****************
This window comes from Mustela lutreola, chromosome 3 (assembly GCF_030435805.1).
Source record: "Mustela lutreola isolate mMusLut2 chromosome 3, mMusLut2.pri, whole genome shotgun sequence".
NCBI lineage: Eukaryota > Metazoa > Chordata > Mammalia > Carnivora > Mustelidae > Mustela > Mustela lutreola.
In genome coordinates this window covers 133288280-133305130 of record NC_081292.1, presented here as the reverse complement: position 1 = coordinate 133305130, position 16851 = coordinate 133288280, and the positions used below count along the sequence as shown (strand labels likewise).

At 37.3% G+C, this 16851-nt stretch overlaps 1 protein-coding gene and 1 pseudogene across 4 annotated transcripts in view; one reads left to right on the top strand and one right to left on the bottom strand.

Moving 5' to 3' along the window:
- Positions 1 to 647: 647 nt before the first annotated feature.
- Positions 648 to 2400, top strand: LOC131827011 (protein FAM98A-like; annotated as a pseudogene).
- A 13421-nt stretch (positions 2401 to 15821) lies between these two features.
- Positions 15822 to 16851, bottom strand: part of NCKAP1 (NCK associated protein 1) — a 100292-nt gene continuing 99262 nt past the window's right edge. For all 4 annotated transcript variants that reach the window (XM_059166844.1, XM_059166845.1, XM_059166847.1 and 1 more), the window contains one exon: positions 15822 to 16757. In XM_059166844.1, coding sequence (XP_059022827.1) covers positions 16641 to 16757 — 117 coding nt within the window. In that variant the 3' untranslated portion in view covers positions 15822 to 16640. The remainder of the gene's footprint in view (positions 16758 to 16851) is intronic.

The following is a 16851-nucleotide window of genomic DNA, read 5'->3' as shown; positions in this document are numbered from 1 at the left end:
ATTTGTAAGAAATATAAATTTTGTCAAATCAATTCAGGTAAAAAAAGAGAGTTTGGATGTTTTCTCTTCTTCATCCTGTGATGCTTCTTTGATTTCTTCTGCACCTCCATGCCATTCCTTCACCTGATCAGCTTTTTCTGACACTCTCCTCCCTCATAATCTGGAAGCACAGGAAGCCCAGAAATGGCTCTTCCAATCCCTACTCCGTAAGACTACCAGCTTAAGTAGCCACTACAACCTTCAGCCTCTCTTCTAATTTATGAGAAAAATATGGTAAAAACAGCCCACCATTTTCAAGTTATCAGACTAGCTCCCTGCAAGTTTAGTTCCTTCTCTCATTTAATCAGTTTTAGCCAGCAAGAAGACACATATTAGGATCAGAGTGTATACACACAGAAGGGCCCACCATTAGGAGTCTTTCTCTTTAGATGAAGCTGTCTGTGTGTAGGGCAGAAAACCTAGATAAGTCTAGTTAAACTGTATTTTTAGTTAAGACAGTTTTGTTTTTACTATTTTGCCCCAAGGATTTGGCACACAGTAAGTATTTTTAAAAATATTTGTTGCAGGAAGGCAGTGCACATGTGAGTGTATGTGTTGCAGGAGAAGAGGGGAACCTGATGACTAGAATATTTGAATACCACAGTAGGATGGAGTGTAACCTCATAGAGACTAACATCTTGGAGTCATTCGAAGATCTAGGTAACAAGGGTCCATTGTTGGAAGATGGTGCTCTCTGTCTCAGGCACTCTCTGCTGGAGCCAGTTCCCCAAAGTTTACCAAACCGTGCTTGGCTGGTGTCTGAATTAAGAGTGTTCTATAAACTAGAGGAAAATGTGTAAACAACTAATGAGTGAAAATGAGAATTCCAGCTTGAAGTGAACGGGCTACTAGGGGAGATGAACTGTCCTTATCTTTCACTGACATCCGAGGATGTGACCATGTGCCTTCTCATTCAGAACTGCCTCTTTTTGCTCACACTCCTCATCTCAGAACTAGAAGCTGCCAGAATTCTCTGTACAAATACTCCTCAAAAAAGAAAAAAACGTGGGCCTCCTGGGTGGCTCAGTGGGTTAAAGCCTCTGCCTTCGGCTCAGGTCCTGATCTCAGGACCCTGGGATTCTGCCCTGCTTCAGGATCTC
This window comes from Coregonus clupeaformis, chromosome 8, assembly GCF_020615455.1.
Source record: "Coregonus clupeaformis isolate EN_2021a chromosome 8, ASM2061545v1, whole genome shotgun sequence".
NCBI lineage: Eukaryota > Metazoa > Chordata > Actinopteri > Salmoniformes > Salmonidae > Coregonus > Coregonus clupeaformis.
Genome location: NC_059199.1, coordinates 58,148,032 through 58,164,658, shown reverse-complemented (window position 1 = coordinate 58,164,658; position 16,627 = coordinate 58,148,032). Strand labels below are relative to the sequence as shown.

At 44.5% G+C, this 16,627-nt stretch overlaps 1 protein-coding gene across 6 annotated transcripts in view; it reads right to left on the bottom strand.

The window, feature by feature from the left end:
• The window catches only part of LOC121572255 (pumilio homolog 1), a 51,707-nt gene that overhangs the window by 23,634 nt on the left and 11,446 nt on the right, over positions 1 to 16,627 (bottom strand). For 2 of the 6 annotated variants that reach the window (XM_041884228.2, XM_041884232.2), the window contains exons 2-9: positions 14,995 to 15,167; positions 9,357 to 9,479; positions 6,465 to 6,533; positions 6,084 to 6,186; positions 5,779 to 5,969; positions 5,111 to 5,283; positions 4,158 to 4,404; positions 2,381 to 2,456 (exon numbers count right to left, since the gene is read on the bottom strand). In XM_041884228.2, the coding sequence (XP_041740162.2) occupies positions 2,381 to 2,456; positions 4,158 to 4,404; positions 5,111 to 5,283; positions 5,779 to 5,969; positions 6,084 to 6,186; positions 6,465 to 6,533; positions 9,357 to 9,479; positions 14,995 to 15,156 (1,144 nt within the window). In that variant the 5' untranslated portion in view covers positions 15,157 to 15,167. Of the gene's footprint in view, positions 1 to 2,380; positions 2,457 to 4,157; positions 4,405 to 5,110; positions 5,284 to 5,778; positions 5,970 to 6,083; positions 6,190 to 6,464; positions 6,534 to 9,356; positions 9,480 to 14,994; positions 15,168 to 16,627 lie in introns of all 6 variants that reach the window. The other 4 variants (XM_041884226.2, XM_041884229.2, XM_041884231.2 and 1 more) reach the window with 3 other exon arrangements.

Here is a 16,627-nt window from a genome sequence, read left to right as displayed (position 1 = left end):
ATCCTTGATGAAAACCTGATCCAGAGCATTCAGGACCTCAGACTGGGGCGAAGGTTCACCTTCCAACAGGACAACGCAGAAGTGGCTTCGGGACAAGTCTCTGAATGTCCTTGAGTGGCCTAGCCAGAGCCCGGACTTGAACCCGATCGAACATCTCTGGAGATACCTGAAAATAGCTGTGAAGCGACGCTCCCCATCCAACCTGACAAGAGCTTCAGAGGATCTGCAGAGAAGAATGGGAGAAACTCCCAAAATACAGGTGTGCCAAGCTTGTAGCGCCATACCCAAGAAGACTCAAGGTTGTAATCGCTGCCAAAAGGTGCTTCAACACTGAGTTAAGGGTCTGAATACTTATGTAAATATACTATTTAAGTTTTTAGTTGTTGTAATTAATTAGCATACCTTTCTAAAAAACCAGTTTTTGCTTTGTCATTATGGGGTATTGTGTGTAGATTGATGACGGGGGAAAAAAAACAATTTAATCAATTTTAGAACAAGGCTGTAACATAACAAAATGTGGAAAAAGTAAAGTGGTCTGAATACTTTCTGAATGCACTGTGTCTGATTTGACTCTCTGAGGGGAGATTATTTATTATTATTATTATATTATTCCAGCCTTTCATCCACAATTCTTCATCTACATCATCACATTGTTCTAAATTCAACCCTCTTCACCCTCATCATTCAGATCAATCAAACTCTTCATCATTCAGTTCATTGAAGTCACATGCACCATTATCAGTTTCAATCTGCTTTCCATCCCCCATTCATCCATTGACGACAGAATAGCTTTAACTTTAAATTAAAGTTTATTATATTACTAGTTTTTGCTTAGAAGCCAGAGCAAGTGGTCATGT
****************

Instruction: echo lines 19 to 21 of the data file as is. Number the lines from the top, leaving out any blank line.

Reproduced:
• The window catches only part of LOC121572255 (pumilio homolog 1), a 51,707-nt gene that overhangs the window by 23,634 nt on the left and 11,446 nt on the right, over positions 1 to 16,627 (bottom strand). For 2 of the 6 annotated variants that reach the window (XM_041884228.2, XM_041884232.2), the window contains exons 2-9: positions 14,995 to 15,167; positions 9,357 to 9,479; positions 6,465 to 6,533; positions 6,084 to 6,186; positions 5,779 to 5,969; positions 5,111 to 5,283; positions 4,158 to 4,404; positions 2,381 to 2,456 (exon numbers count right to left, since the gene is read on the bottom strand). In XM_041884228.2, the coding sequence (XP_041740162.2) occupies positions 2,381 to 2,456; positions 4,158 to 4,404; positions 5,111 to 5,283; positions 5,779 to 5,969; positions 6,084 to 6,186; positions 6,465 to 6,533; positions 9,357 to 9,479; positions 14,995 to 15,156 (1,144 nt within the window). In that variant the 5' untranslated portion in view covers positions 15,157 to 15,167. Of the gene's footprint in view, positions 1 to 2,380; positions 2,457 to 4,157; positions 4,405 to 5,110; positions 5,284 to 5,778; positions 5,970 to 6,083; positions 6,190 to 6,464; positions 6,534 to 9,356; positions 9,480 to 14,994; positions 15,168 to 16,627 lie in introns of all 6 variants that reach the window. The other 4 variants (XM_041884226.2, XM_041884229.2, XM_041884231.2 and 1 more) reach the window with 3 other exon arrangements.

Here is a 16,627-nt window from a genome sequence, read left to right as displayed (position 1 = left end):
ATCCTTGATGAAAACCTGATCCAGAGCATTCAGGACCTCAGACTGGGGCGAAGGTTCACCTTCCAACAGGACAACGCAGAAGTGGCTTCGGGACAAGTCTCTGAATGTCCTTGAGTGGCCTAGCCAGAGCCCGGACTTGAACCCGATCGAACATCTCTGGAGATACCTGAAAATAGCTGTGAAGCGACGCTCCCCATCCAACCTGACAAGAGCTTCAGAGGATCTGCAGAGAAGAATGGGAGAAACTCCCAAAATACAGGTGTGCCAAGCTTGTAGCGCCATACCCAAGAAGACTCAAGGTTGTAATCGCTGCCAAAAGGTGCTTCAACACTGAGTTAAGGGTCTGAATACTTATGTAAATATACTATTTAAGTTTTTAGTTGTTGTAATTAATTAGCATACCTTTCTAAAAAACCAGTTTTTGCTTTGTCATTATGGGGTATTGTGTGTAGATTGATGACGGGGGAAAAAAAACAATTTAATCAATTTTAGAACAAGGCTGTAACATAACAAAATGTGGAAAAAGTAAAGTGGTCTGAATACTTTCTGAATGCACTGTGTCTGATTTGACTCTCTGAGGGGAGATTATTTATTATTATTATTATATTATTCCAGCCTTTCATCCACAATTCTTCATCTACATCATCACATTGTTCTAAATTCAACCCTCTTCACCCTCATCATTCAGATCAATCAAACTCTTCATCATTCAGTTCATTGAAGTCACATGCACCATTATCAGTTTCAATCTGCTTTCCATCCCCCATTCATCCATTGACGACAGAATAGCTTTAACTTTAAATTAAAGTTTATTATATTACTAGTTTTTGCTTAGAAGCCAGAGCAAGTGGTCATGT